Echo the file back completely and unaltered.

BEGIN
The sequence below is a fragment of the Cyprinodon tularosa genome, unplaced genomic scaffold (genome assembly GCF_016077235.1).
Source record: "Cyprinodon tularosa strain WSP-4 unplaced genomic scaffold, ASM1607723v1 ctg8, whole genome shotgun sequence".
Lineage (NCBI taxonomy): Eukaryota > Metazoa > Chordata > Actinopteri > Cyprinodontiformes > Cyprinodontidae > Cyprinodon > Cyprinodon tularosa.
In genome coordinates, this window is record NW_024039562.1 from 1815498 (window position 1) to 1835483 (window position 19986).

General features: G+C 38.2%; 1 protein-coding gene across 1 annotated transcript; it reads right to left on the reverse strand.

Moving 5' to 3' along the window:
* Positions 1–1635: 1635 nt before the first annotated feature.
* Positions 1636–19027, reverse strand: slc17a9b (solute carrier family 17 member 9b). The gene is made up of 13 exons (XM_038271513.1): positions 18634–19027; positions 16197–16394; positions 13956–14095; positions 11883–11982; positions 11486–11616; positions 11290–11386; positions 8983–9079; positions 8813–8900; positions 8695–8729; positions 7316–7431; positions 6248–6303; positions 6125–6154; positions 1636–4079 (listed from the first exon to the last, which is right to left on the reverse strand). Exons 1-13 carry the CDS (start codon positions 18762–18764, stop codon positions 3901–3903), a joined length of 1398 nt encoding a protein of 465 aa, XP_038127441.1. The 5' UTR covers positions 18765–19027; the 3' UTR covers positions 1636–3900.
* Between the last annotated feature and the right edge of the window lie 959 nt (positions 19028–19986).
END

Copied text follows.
The sequence below is a fragment of the Cyprinodon tularosa genome, unplaced genomic scaffold (genome assembly GCF_016077235.1).
Source record: "Cyprinodon tularosa strain WSP-4 unplaced genomic scaffold, ASM1607723v1 ctg8, whole genome shotgun sequence".
Lineage (NCBI taxonomy): Eukaryota > Metazoa > Chordata > Actinopteri > Cyprinodontiformes > Cyprinodontidae > Cyprinodon > Cyprinodon tularosa.
In genome coordinates, this window is record NW_024039562.1 from 1815498 (window position 1) to 1835483 (window position 19986).

General features: G+C 38.2%; 1 protein-coding gene across 1 annotated transcript; it reads right to left on the reverse strand.

Moving 5' to 3' along the window:
* Positions 1–1635: 1635 nt before the first annotated feature.
* Positions 1636–19027, reverse strand: slc17a9b (solute carrier family 17 member 9b). The gene is made up of 13 exons (XM_038271513.1): positions 18634–19027; positions 16197–16394; positions 13956–14095; positions 11883–11982; positions 11486–11616; positions 11290–11386; positions 8983–9079; positions 8813–8900; positions 8695–8729; positions 7316–7431; positions 6248–6303; positions 6125–6154; positions 1636–4079 (listed from the first exon to the last, which is right to left on the reverse strand). Exons 1-13 carry the CDS (start codon positions 18762–18764, stop codon positions 3901–3903), a joined length of 1398 nt encoding a protein of 465 aa, XP_038127441.1. The 5' UTR covers positions 18765–19027; the 3' UTR covers positions 1636–3900.
* Between the last annotated feature and the right edge of the window lie 959 nt (positions 19028–19986).